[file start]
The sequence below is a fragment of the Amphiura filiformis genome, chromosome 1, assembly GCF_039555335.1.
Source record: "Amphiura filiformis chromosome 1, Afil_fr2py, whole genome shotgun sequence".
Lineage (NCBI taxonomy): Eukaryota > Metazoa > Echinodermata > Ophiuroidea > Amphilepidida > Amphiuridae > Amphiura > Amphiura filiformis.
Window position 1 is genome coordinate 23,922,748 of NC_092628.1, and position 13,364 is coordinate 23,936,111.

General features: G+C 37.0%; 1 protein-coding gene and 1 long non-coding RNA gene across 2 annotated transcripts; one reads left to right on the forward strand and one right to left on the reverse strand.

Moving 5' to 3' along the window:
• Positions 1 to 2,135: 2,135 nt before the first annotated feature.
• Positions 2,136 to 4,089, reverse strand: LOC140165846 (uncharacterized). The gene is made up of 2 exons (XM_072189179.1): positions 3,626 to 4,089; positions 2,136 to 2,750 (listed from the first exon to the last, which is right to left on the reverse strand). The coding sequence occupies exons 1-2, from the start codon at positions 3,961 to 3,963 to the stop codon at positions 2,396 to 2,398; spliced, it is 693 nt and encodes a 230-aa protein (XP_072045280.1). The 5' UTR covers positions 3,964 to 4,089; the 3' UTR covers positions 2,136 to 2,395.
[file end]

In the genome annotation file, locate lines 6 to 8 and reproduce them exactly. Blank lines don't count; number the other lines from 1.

Moving 5' to 3' along the window:
• Positions 1 to 2,135: 2,135 nt before the first annotated feature.
• Positions 2,136 to 4,089, reverse strand: LOC140165846 (uncharacterized). The gene is made up of 2 exons (XM_072189179.1): positions 3,626 to 4,089; positions 2,136 to 2,750 (listed from the first exon to the last, which is right to left on the reverse strand). The coding sequence occupies exons 1-2, from the start codon at positions 3,961 to 3,963 to the stop codon at positions 2,396 to 2,398; spliced, it is 693 nt and encodes a 230-aa protein (XP_072045280.1). The 5' UTR covers positions 3,964 to 4,089; the 3' UTR covers positions 2,136 to 2,395.